Ah, the dreaded 404… it’s amazing how frustrating these simple errors can be. It’s happened to the best of us. 404s love to pop up when a page within Wordpress change or the whole site is restructured, and users are left wondering, “why me?!” While there are many plugins that will allow you to deal with redirects, doing it yourself programmatically actually offers some unique advantages. Plus, you get bragging rights. 

Programmatic redirects really shine when you have bulk redirects or when you need a bit of customization to your redirects. 

Why Redirect Programmatically

Your site is newly revamped and you’re ready to go live. But first, you need to redirect hundreds of URLs to their new ones. Manually adding them one by one through a plugin is not for the faint of heart. This is where a programmatic method within Wordpress that makes good sense. With batch processing, you can code your redirect rules and get all of your redirects done in one go. 

Beyond the power of batch processing, programmatic redirects are also quite useful when your redirects need a bit of customization. 301s and 302s are important bits of information for search engines, and programmatically setting your redirects gives you the ability to define the redirect type. 

Even fancier than 301s and 302s, you can use conditional logic in your code to redirect only specific URLs or users. For example, you can implement a redirect on URLs that contain a certain parameter (“/param/123”). Or you can even redirect based on a user's location. This is an amazing level of control. 

Search Engines Eat 404s for Lunch

Too many 404s can really mess up your SEO. Not only are your users visiting your website, search engine crawlers are too. While they may be easy to forget about, they play a vital role in ensuring your brand gets the notice it deserves. When a crawler encounters a 404, typically it will take note and visit again. If a 404 is still there when the crawler revisits, the page is likely to be de-indexed. This means it will not appear in search engines, and your site’s SEO ranking just went down.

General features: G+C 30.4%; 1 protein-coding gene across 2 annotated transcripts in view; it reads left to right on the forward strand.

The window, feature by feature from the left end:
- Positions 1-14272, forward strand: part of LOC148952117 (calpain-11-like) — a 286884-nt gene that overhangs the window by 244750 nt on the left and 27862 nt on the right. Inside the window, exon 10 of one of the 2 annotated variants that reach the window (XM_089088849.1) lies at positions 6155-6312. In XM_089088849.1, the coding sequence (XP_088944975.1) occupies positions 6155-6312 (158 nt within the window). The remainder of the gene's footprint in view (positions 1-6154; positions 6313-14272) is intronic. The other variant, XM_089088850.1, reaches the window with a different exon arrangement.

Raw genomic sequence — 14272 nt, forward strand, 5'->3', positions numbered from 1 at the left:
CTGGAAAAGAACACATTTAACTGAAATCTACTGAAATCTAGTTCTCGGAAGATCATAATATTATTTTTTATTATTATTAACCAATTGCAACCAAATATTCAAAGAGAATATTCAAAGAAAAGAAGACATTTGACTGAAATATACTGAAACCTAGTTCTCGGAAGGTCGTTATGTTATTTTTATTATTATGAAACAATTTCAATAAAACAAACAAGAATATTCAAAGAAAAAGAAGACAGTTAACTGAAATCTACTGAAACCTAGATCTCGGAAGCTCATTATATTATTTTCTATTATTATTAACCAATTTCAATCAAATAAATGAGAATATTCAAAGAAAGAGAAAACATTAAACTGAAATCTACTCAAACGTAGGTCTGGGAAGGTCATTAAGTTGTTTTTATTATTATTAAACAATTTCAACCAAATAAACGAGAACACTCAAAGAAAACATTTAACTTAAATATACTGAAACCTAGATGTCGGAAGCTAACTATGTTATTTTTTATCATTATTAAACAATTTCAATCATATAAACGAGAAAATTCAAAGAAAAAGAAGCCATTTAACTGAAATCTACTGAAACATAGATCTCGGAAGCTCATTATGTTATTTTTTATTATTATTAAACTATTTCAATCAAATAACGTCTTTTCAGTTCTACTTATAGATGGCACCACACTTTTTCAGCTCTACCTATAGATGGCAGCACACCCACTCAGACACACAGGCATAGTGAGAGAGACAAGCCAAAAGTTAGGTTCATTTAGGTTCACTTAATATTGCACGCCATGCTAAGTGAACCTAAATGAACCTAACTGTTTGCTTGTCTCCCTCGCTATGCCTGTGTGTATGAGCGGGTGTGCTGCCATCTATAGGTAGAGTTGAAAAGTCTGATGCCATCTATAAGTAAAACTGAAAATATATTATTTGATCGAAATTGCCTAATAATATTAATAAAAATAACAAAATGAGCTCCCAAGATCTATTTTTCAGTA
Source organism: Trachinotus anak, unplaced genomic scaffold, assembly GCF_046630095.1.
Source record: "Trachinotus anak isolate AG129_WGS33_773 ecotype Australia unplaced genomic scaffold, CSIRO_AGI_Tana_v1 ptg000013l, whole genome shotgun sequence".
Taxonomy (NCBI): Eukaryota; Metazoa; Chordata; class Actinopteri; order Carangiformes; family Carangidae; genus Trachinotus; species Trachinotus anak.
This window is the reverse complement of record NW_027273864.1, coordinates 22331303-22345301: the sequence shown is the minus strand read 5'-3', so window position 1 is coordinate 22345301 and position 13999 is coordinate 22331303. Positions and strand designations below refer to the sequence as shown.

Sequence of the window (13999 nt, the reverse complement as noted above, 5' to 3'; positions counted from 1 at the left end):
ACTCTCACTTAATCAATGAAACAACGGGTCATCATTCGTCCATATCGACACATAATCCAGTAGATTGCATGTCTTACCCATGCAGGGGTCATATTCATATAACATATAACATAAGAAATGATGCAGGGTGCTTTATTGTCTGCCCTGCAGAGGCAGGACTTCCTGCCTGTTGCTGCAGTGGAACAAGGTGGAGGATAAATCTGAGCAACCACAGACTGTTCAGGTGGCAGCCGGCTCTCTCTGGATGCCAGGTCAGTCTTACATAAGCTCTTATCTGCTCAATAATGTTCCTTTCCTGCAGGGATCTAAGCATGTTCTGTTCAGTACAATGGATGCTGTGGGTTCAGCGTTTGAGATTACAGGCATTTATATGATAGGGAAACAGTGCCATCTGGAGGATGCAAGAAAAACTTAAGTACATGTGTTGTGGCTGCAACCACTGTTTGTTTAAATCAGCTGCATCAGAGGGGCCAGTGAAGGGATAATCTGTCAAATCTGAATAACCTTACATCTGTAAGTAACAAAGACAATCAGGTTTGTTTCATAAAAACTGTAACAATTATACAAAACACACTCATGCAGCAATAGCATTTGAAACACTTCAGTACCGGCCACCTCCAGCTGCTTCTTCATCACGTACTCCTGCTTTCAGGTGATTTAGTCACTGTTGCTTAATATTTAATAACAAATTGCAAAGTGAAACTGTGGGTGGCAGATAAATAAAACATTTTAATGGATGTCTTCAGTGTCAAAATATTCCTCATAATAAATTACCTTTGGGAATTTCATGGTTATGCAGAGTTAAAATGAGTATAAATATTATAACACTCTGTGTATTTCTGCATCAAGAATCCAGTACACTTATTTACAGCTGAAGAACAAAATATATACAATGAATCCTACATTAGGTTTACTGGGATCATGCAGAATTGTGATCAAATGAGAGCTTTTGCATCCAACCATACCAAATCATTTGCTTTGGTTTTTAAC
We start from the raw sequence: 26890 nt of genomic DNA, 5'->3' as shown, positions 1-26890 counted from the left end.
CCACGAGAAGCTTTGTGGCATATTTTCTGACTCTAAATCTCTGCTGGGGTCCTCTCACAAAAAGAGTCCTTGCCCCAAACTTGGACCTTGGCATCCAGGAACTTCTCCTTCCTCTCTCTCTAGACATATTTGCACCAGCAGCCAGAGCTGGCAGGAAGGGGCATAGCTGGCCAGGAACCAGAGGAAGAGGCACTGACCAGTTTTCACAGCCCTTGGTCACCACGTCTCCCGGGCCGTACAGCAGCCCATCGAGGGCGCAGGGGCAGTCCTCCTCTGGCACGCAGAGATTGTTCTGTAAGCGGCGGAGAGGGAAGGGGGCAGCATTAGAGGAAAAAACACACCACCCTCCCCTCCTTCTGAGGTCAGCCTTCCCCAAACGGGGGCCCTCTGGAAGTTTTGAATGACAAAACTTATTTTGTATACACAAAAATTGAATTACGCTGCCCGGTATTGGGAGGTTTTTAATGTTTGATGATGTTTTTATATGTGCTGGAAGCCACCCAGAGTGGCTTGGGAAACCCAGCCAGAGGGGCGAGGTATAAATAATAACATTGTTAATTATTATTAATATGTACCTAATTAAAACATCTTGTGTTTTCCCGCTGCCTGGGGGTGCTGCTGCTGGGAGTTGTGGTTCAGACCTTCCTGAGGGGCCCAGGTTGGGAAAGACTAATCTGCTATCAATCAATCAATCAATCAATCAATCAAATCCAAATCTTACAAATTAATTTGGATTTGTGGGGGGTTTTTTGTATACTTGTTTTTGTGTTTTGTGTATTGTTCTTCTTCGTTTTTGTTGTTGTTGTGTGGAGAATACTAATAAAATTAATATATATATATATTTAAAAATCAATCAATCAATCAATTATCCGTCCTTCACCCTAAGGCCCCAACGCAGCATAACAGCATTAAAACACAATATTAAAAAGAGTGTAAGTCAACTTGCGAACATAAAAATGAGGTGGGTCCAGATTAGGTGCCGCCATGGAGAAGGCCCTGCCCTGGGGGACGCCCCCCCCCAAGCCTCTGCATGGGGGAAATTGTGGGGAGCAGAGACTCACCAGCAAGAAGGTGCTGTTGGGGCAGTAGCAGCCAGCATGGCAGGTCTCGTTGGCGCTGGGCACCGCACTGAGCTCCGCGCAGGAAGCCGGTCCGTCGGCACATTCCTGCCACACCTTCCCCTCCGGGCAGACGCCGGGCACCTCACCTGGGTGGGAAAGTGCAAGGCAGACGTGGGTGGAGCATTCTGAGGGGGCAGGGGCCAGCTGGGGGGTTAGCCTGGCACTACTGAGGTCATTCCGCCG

Implementation: Redirect Based on a Parameter

Let’s take a look at some code. Here, we’re redirecting URLs that have a specific parameter. 

function my_parameter_redirect() {
    add_action('init', 'my_parameter_redirect_rule');
add_action( 'plugins_loaded', 'my_parameter_redirect' );
function my_parameter_redirect_rule() {
    // Define the parameter name and value to match
    $parameter_name = 'lang'; // Replace 'lang' with your actual parameter name
    $parameter_value = 'fr'; // Replace 'fr' with the value you want to redirect
    // Construct the redirect rule with pattern and destination
    $redirect_rule = '^/?(.*?)&' . $parameter_name . '=' . $parameter_value . '(.*)$';
    $redirect_target = '/fr/$1/'; // Replace '/fr/' with your target URL for the specific parameter value

    // Add the rewrite rule with optional arguments (top priority recommended)
    add_rewrite_rule( $redirect_rule, $redirect_target, 'top' );

    // Flush rewrite rules to ensure WordPress recognizes the new rule


Here’s what we did in the code snippet:

  1. First we defined two functions. 
    1. my_parameter_redirect() hooks my_parameter_redirect_rule function to the init action.
    2. my_parameter_redirect_rule() defines the actual redirect rule.
  2. Then we defined the parameter name and value to match.
  3. $redirect_rule and $redirect_target matches the URLs that need to be redirected and defines the target URL, respectively.
  4. add_rewrite_rule( $redirect_rule, $redirect_target, 'top' ) adds the redirect rule to WordPress’s internal rewrite engine.
  5. And finally, flush_rewrite_rules() simply tells WordPress to updates its internal rewrite rules to reflect the new rule we created

While plugins are great and all, they don’t give you much control or flexibility over redirects. Programmatic redirects really do offer so much, from easily handling bulk redirects to adding custom conditional logic. And you can rest assured that your SEO score will remain high.